As we said our good- byes another woman thrust a small blue envelope into my hand, the kind used by old- fashioned photography shops. I opened it in my hotel room and found a faded color passport picture of a round-faced boy with thick black hair in a cream shirt, and a similar- size photograph of an older man with white hair, wearing a black fez and a traditional black robe, a jird, fringed with gold brocade. A closer look reveals that he is sitting in a wheelchair. His legs, which are covered in white bandages, have been amputated at the knee. A father, a husband, an uncle? How did he lose his legs? Was he already disabled when they threw him in prison? I keep the pictures in my study. The boy and the old man stare out at me: people I never knew, victims of a crime I never heard about until long years after their killers tossed their bodies into an anonymous mass grave.

. . .

For years, anyone who mentioned the Abu Salim killings risked arrest or worse. But Seif al-Islam Gaddafi , the Brother Leader’s second son, realized in 2007, when he was trying to open Libya up to the world, that the massacre could no longer be ignored. The families would never forgive and forget. Their pain and anger had to be acknowledged and diffused in some way, so he tried to engage with them, under the auspices of his Gaddafi International Charity and Development Foundation. The campaign of the Abu Salim families was personal for the lawyer Fathi Terbil. His brother, cousin and brother-in-law were killed in the massacre, so when other families asked him to represent them he couldn’t say no. He had a plump figure and always wore a baseball cap and a black- and- white checkered kaffiyeh; he had never married, devoting his time to unpopular and dangerous human rights cases. He knew he was taking a risk by championing the Abu Salim families, but it was his cause too.

Sometimes he would demonstrate alone, outside the Benghazi courthouse, sometimes with the families. He was arrested seven times. When the state finally admitted to the massacre— nearly a decade after it had taken place— most of the families rejected the paltry compensation offered. Terbil understood that they needed to know every detail: who had given the orders; who had carried them out; where the bodies were buried; who had decided to lie to them for so long about what had happened. As the regime tried to cauterize the running sore that was Abu Salim, it had no choice but to deal with him, but he remained, in its eyes, a dangerous agitator.

In February 2011, Libyans were looking west and east, to their immediate neighbors Tunisia and Egypt, hearts in their mouths. It was called the Arab Spring by those observing it, but the unrest was more like a fever, spreading from person to person, town to town, country to country across North Africa and the Middle East. It had started in Tunisia, where the government of Zine al-Abedine Ben Ali was toppled after twenty eight days of ferment. In Egypt, it took just eighteen days to oust Hosni Mubarak. Both fell on a Friday. As Libyans planned their Day of Rage for Thursday, February 17, the joke went around the Middle East that Muammar Gaddafi had banned Fridays. They chose the seventeenth because it was the anniversary of demonstrations that had happened in Benghazi in 2006, when people protested against the Danish newspaper that had published cartoons of the Prophet Mohammed. As Muslims, many Libyans found the cartoons insulting to their religion, but when the demonstrators also started to shout slogans against Gaddafi , the police tried to stop the protest. The police shot into the crowd and eleven people were killed.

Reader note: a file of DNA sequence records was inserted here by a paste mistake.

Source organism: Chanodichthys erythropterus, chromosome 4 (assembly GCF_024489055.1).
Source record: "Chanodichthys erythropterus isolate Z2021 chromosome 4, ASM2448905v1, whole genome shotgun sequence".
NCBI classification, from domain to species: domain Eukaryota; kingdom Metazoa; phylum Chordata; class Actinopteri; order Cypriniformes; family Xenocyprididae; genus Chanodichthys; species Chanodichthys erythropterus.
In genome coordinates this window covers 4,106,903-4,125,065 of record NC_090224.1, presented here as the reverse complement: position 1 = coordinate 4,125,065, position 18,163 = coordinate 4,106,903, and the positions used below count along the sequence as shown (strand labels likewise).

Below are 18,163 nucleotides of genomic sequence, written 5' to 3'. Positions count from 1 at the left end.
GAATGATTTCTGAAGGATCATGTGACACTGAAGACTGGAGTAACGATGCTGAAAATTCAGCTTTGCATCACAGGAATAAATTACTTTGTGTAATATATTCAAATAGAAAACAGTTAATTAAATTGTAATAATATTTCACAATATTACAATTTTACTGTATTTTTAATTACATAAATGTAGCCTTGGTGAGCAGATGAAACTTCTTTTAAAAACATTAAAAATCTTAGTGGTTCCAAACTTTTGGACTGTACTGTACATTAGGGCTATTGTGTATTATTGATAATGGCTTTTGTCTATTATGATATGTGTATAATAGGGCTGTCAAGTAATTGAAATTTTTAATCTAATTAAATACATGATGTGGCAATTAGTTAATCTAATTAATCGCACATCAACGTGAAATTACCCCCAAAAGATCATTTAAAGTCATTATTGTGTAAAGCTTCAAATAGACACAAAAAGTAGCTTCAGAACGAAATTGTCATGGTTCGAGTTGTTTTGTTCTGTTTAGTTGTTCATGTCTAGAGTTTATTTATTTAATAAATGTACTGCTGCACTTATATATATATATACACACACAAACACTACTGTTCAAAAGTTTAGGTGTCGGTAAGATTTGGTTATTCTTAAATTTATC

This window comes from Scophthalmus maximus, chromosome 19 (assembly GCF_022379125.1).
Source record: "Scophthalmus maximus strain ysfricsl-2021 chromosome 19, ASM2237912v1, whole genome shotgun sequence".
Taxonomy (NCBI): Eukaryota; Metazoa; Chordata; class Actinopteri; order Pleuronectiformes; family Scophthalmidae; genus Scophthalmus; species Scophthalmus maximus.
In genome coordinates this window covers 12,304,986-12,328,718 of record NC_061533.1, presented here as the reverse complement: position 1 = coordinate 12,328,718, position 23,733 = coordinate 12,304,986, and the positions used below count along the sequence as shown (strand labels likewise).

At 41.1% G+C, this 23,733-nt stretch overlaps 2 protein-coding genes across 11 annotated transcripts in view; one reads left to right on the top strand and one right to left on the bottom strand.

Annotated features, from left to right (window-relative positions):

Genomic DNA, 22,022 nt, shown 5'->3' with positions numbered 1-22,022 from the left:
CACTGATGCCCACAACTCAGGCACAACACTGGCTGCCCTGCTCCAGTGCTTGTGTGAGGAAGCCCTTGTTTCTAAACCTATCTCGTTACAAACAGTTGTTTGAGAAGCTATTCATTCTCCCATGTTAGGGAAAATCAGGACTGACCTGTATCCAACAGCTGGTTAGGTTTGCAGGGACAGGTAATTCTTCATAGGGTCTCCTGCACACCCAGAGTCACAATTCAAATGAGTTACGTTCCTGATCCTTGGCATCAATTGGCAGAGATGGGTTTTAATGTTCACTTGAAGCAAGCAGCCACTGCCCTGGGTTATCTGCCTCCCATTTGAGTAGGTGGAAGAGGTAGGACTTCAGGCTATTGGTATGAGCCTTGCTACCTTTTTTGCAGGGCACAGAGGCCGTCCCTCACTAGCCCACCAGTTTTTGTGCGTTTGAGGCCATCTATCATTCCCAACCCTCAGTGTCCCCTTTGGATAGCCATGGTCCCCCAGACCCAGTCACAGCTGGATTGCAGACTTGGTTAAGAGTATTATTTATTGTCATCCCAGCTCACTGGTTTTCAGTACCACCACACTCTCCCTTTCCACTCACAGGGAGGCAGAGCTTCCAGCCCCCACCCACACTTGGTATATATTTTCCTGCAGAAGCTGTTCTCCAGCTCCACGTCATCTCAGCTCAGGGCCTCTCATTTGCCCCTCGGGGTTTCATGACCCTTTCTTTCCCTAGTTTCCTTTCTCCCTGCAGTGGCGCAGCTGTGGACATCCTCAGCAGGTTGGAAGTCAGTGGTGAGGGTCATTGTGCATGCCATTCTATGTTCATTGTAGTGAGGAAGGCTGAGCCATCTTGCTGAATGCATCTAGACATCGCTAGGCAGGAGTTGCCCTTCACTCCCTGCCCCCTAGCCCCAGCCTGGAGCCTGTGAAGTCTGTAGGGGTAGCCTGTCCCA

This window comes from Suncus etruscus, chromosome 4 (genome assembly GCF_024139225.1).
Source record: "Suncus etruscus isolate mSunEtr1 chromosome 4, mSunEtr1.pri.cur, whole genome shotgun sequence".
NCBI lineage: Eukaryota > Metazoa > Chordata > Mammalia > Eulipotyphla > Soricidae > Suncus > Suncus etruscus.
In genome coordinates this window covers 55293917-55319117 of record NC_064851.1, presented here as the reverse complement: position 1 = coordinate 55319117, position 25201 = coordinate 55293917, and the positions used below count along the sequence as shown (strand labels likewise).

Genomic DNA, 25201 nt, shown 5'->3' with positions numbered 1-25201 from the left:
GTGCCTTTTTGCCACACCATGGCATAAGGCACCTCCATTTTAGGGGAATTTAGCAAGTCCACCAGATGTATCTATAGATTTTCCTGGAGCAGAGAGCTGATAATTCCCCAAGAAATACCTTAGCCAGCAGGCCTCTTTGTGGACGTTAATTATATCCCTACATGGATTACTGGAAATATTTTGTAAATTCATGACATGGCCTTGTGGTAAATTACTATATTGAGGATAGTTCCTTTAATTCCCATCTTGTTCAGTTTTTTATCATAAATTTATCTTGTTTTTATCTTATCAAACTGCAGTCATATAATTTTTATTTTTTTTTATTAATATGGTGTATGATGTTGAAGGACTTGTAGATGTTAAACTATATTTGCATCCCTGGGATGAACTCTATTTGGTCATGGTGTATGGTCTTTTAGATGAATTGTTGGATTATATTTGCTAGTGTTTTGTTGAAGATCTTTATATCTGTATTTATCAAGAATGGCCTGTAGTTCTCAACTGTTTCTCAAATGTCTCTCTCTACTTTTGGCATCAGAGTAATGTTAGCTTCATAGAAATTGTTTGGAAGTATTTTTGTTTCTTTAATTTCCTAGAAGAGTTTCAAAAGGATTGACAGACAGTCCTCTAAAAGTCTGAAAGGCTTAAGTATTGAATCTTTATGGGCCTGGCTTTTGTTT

This time the authorities in Benghazi wanted to stop the protests before they started, so on the afternoon of February 15th, two days before the planned demonstration, twenty- four police officers arrived at Fathi Terbil’s house and arrested him. Word quickly spread, and far from deterring the protesters, it spurred them on. The moment they heard the news, instead of waiting until the seventeenth the Abu Salim families immediately went to the police station where Terbil was being held to demand his release. Benghazi, in eastern Libya, had long been a center of resentment against Colonel Gaddafi’s rule, but as the number of protesters grew, the authorities dithered. They were determined to stop an Egypt- style uprising, using force if necessary, but taking on the Abu Salim families was especially difficult. For a start, most of them were elderly women.

After midnight Terbil was taken to see an apparently nervous and confused Abdullah al Sanussi, Colonel Gaddafi ’s brother-in-law, who was not only the head of military intelligence but also widely regarded as responsible for the Abu Salim massacre, the man who had assured the prisoners that their demands would be met. He promised to release Fathi Terbil but requested that he tell people to stop protesting. But it was too late. By then the families had been joined by other lawyers, as well as by doctors, engineers and hundreds of other people. Even if Terbil had wanted to tell them to stop, no one would have listened.

I met Fathi Terbil a week after the uprising. He was brought to see me in my hotel room in Benghazi— smuggled in, because he feared that his life was still in danger from lingering Gadaffi loyalists in the town. By releasing him, the regime had revealed its vulnerability, but now Colonel

Gaddafi’s men were fighting for survival, and would show no restraint. Terbil had long thought this moment would come. He saw Abu Salim as just one of dozens of issues that made Libyans angry and ashamed. The list was long. Gaddafi had, for example, started a war in neighboring Chad, which most Libyans saw as futile and in which thousands of Libyan soldiers had perished. He had spent the country’s money on schemes in sub-Saharan Africa while Libya’s infrastructure crumbled. He had sponsored terrorist groups around the world in pursuit of his idea of worldwide revolution.

Now the accumulation of grievances had toppled over, like a huge pile of documents. Fathi Terbil’s arrest was the last file thrown on top, causing the whole lot to collapse.

“We, the Abu Salim families, ignited the revolution,” he told me. “The Libyan people were ready to rise up because of the injustice they experienced in their lives, but they needed a cause. So calling for the release of people, including me, who had been arrested became the justification for their protest.”